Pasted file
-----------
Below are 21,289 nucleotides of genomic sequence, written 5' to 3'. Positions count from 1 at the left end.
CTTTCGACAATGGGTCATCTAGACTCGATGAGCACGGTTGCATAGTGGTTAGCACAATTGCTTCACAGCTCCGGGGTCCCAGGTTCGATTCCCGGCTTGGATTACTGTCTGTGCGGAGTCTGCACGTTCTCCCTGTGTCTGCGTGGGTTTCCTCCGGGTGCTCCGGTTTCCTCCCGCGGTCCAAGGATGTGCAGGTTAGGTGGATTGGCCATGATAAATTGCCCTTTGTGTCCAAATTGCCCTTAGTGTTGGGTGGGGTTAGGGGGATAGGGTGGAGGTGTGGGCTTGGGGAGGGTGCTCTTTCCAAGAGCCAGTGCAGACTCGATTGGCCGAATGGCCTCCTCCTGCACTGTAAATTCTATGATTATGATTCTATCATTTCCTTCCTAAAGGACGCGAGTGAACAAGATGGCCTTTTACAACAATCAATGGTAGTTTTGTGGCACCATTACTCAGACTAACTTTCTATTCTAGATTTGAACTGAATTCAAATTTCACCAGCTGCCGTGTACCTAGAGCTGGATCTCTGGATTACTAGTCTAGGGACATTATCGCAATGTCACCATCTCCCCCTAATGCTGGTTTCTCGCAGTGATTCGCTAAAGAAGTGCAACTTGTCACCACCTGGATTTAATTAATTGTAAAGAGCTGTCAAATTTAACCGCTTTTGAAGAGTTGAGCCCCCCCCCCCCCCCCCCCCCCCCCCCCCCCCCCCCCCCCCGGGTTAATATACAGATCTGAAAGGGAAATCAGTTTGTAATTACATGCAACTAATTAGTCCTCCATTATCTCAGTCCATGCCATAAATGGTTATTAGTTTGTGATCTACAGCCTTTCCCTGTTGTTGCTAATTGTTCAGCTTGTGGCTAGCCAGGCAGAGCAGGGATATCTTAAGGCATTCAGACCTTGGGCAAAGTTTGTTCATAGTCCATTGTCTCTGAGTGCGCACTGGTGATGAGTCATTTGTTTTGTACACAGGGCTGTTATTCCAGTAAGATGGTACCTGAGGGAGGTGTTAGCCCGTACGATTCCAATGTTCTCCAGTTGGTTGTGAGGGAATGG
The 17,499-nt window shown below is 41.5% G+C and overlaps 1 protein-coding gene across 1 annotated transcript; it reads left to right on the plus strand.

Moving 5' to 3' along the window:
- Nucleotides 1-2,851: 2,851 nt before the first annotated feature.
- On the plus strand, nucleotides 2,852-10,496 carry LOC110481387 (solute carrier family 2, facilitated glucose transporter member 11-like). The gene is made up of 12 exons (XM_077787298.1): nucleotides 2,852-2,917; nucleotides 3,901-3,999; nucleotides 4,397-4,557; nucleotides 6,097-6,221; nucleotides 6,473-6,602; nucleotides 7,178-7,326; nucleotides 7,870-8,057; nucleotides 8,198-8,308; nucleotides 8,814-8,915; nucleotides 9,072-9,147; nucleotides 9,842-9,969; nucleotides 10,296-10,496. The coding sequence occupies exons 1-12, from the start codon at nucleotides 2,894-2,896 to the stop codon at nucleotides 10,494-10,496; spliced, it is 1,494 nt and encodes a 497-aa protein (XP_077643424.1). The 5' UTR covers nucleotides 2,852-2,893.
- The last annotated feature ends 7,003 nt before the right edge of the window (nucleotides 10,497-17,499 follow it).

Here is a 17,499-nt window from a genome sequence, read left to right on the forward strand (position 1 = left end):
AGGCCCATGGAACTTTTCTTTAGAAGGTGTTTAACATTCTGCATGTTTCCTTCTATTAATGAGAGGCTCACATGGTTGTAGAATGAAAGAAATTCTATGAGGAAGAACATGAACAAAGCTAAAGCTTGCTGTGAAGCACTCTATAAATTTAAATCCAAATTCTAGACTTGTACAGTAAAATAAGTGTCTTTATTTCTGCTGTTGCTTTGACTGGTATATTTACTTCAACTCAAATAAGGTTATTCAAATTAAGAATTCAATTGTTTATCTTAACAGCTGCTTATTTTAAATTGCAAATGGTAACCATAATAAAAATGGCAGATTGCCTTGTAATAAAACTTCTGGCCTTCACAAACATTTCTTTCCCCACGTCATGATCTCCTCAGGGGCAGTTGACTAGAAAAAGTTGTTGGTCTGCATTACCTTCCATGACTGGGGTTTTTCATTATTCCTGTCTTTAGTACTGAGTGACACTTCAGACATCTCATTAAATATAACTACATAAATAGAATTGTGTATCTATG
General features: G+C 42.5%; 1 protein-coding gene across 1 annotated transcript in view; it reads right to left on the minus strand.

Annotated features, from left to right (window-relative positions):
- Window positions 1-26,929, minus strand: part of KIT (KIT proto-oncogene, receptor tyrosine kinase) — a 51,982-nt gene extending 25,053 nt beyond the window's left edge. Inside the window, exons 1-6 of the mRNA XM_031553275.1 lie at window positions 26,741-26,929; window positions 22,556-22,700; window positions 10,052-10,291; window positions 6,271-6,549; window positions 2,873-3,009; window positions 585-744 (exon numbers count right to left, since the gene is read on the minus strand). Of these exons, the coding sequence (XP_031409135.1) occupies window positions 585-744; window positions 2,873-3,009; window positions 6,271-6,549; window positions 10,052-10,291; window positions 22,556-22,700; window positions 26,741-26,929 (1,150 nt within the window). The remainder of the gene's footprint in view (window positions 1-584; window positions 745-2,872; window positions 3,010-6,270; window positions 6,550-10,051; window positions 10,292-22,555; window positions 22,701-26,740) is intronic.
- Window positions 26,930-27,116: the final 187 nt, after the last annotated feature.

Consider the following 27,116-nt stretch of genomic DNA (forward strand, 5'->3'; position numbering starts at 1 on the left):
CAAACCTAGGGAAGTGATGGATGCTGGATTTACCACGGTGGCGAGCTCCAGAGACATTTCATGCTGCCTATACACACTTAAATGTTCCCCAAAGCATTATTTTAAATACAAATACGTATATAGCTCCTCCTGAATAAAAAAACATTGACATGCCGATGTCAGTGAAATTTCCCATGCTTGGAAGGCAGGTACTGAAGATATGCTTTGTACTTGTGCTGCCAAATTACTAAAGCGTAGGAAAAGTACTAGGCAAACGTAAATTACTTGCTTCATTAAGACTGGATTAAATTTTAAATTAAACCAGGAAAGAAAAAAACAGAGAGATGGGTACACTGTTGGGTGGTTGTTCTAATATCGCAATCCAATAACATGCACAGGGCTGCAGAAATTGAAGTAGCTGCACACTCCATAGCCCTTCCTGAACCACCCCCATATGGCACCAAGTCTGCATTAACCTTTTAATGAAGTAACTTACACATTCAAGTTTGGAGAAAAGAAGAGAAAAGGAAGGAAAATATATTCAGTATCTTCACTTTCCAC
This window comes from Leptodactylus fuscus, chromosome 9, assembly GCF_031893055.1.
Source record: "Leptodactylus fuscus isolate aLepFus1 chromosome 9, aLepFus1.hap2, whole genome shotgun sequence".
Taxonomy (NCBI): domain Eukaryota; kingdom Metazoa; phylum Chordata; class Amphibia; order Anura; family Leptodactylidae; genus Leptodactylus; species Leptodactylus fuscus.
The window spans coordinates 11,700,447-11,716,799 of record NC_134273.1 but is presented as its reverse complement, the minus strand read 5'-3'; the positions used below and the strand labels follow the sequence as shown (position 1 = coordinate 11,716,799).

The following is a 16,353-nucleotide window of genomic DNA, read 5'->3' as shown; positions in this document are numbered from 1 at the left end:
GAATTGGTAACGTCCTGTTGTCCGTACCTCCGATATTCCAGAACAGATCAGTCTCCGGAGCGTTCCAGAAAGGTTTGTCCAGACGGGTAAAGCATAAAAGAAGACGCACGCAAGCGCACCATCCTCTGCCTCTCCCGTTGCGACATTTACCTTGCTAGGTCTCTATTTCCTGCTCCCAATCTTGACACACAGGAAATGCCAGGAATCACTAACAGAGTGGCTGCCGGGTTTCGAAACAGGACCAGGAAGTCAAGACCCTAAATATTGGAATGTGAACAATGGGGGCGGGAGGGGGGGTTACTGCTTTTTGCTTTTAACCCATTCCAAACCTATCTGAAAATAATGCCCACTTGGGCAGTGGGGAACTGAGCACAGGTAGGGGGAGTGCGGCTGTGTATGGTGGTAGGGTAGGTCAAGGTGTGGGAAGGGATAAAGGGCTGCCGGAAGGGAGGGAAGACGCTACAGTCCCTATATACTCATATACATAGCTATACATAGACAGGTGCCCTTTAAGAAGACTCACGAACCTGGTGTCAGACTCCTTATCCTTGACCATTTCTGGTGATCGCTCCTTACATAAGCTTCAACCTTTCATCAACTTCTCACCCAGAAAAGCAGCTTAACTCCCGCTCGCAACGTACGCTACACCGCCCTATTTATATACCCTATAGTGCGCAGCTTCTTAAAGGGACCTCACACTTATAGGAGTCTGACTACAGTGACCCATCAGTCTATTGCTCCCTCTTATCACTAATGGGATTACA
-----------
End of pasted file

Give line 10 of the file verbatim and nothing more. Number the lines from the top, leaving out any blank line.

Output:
General features: G+C 42.5%; 1 protein-coding gene across 1 annotated transcript in view; it reads right to left on the minus strand.